In color psychology, every color has the ability to invoke certain emotions. For example, blue often represents sadness, and yellow happiness. It depends on your current state of mind. Red could signify anything from love to anger, passion or a warning. To identify the emotion a color is intended to convey, you need context. GRIS goes above and beyond to deliver  on that context.

As you play, there’s never any confusion as to what Gris is feeling. Take the white in the intro for example. It’s the very absence of color. It’s loss. It’s emptiness. As you move through the game, you’ll begin to notice that the levels are no longer singular in color, they’re dynamic. Some of the scenes that use a sorrowful blue now have things like bright yellow, orange, and red focal points at the center.

It adds realism and depth. It also makes sense as emotions themselves have many layers. You can feel glimmers of happiness even when you're depressed. It doesn't mean you're no longer depressed. In GRIS, the added colors are like little beacons of light and hope shining through the sorrow. They tell you that you're getting closer to where you want to go. The colors all have a purpose in GRIS. I like to think of them as puzzle pieces that need to be pieced together in order to see the full picture.

Continuing that thought, the game’s opening intro is almost like the box your puzzle comes in. You see the picture you’re going to get once it’s complete which encourages you to see that puzzle through to the end. It’s one of the most beautiful game intros I’ve ever seen.

© Nomada Studio

In those first few minutes, Gris falls from a world full of color down into a blank, colorless void. When she gets up and begins to walk forward, head down, it’s impossible to not feel her pain. As human beings, we recognize body language, even when that body language is told through a character with pointy legs. Gris moves slowly, her hair hanging over her eyes.

Eventually her legs betray her and she falls to the ground. When she gets back up she stares at the empty sky above her, then puts her head in her hands. There is no choice but to keep going – she can’t stay in that area forever as tempting as that may be to her – and that’s where you come in as the player.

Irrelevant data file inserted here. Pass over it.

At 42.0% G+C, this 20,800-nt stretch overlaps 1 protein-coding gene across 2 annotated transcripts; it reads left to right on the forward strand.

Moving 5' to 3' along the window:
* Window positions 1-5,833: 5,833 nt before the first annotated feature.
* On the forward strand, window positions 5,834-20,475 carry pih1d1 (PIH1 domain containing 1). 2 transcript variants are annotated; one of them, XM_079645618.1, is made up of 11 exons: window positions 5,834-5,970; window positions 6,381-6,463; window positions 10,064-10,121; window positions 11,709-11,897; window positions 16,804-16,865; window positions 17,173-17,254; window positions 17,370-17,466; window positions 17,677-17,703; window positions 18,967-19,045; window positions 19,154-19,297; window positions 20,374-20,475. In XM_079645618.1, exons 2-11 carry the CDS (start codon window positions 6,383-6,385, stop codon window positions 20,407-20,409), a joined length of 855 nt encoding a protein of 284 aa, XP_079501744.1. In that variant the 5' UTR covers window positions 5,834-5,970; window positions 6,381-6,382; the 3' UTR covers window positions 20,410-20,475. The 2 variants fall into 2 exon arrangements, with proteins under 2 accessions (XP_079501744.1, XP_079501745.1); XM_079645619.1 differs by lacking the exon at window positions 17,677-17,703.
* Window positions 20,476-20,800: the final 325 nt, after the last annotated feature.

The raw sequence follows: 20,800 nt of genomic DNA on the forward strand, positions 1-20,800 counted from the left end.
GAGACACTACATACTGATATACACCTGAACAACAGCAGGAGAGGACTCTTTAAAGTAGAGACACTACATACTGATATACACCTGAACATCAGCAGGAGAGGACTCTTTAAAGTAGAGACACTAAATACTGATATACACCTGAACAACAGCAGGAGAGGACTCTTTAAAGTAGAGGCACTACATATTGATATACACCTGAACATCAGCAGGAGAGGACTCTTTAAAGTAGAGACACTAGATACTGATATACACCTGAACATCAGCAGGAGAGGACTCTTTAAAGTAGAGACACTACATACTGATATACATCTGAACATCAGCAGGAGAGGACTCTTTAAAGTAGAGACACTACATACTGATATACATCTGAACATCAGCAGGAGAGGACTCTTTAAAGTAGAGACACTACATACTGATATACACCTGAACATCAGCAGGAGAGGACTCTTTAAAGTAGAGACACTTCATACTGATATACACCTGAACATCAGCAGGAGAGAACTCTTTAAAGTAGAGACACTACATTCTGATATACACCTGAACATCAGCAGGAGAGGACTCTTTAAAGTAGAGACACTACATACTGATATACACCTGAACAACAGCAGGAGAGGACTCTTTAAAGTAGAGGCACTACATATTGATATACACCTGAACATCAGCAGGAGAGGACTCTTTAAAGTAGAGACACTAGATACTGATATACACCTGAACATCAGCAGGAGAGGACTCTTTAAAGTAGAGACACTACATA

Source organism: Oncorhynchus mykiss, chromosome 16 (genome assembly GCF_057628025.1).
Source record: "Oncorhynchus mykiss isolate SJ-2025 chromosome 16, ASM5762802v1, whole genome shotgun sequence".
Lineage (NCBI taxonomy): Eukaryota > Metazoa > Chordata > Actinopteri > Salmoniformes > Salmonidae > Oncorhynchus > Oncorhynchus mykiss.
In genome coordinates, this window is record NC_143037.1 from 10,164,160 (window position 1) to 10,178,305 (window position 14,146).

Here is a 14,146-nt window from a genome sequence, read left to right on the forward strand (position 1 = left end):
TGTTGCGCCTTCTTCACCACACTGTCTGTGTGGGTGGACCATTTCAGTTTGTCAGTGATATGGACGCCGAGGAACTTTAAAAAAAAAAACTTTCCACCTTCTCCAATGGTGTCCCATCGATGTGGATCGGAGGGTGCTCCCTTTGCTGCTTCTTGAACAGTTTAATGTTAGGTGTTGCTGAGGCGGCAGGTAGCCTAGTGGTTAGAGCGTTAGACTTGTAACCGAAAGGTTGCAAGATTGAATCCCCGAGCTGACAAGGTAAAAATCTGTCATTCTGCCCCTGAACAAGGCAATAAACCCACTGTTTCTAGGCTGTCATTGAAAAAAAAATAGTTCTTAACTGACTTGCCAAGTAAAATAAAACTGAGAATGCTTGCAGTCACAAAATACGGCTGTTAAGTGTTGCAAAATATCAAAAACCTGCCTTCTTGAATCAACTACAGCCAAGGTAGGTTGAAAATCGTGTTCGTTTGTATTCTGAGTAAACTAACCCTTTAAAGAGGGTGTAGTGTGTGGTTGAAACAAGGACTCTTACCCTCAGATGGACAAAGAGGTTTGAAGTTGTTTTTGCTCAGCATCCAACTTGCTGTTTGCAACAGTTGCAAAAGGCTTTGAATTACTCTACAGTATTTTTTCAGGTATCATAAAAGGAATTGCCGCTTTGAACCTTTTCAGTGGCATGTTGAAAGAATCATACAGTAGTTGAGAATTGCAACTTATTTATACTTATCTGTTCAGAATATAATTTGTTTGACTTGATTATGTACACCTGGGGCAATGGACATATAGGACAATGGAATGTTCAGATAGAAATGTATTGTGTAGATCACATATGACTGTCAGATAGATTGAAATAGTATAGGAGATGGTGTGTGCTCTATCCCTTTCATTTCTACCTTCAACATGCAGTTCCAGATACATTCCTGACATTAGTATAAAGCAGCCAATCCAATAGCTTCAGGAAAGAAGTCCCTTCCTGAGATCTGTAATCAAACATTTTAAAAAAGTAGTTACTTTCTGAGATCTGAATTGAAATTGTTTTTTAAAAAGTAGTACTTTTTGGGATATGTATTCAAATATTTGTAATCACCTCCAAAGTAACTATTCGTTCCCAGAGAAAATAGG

You move Gris forward and bind yourself to her for the duration of her journey. You feel what she feels, you see what she sees.

© Nomada Studio

If you’ve experienced loss, you’ll recognize the stages of grief present themselves one by one as Gris moves through them. Even if you’re unfamiliar with the loss Gris has suffered, it’s easy to understand and empathize with her plight. Feelings of loss, sorrow, grief don’t have to be exclusively connected to death either.

You can feel sorrow when your life is uprooted. Loss when something you valued greatly has been taken away from you. Grief when you see others suffering and are unable to help them. As in GRIS, peace can be found like a light at the end of a tunnel.

All of these emotions may be stages you have to work through, but they’re not permanent places of existence.

© Nomada Studio

Slowly, little by little, you’ll move closer to a place where you can rest. Where the pain becomes a part of you that you can manage because you’ve seen every angle of it. You know all of its colors. I really feel like GRIS is an important game to play right now in how it captures this delicate subject.

In a world that’s flooded with sadness, fear, frustration, and uncertainty, we need reminders that you can take the power those emotions hold over you away when you separate them and take them apart. Seeing them represented in color, art, structure, and design are all great ways to do this.

If you’re lost and looking for a place to start, I highly recommend GRIS.

In the end, it’s a game about healing, and we could all use a little healing right now.

GRIS is available on Steam, Nintendo Switch, PlayStation 4, Mac, and iOS.